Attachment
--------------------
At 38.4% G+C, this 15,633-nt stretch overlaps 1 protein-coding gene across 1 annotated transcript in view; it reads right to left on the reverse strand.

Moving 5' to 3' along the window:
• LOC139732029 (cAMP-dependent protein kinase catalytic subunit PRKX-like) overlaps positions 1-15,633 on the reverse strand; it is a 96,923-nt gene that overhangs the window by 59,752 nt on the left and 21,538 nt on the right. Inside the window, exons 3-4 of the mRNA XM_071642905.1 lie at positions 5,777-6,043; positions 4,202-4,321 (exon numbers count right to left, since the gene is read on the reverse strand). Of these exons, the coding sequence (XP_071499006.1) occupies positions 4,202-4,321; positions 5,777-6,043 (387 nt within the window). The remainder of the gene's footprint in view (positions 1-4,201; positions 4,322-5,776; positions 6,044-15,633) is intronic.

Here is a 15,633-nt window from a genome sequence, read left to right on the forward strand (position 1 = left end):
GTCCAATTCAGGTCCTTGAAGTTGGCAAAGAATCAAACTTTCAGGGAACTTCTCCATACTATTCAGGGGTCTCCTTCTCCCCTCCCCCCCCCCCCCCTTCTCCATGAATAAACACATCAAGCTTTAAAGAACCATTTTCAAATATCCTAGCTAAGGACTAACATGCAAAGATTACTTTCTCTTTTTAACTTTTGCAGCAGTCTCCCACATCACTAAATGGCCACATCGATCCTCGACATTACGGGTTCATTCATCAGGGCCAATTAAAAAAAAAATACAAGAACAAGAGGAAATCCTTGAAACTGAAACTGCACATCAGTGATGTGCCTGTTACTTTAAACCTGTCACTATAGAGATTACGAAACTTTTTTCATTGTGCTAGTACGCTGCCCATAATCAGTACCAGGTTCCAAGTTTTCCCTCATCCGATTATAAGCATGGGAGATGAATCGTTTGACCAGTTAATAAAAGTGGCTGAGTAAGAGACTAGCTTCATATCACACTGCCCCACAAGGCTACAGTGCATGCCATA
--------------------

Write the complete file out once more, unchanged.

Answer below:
At 38.4% G+C, this 15,633-nt stretch overlaps 1 protein-coding gene across 1 annotated transcript in view; it reads right to left on the reverse strand.

Moving 5' to 3' along the window:
• LOC139732029 (cAMP-dependent protein kinase catalytic subunit PRKX-like) overlaps positions 1-15,633 on the reverse strand; it is a 96,923-nt gene that overhangs the window by 59,752 nt on the left and 21,538 nt on the right. Inside the window, exons 3-4 of the mRNA XM_071642905.1 lie at positions 5,777-6,043; positions 4,202-4,321 (exon numbers count right to left, since the gene is read on the reverse strand). Of these exons, the coding sequence (XP_071499006.1) occupies positions 4,202-4,321; positions 5,777-6,043 (387 nt within the window). The remainder of the gene's footprint in view (positions 1-4,201; positions 4,322-5,776; positions 6,044-15,633) is intronic.

Here is a 15,633-nt window from a genome sequence, read left to right on the forward strand (position 1 = left end):
GTCCAATTCAGGTCCTTGAAGTTGGCAAAGAATCAAACTTTCAGGGAACTTCTCCATACTATTCAGGGGTCTCCTTCTCCCCTCCCCCCCCCCCCCCTTCTCCATGAATAAACACATCAAGCTTTAAAGAACCATTTTCAAATATCCTAGCTAAGGACTAACATGCAAAGATTACTTTCTCTTTTTAACTTTTGCAGCAGTCTCCCACATCACTAAATGGCCACATCGATCCTCGACATTACGGGTTCATTCATCAGGGCCAATTAAAAAAAAAATACAAGAACAAGAGGAAATCCTTGAAACTGAAACTGCACATCAGTGATGTGCCTGTTACTTTAAACCTGTCACTATAGAGATTACGAAACTTTTTTCATTGTGCTAGTACGCTGCCCATAATCAGTACCAGGTTCCAAGTTTTCCCTCATCCGATTATAAGCATGGGAGATGAATCGTTTGACCAGTTAATAAAAGTGGCTGAGTAAGAGACTAGCTTCATATCACACTGCCCCACAAGGCTACAGTGCATGCCATA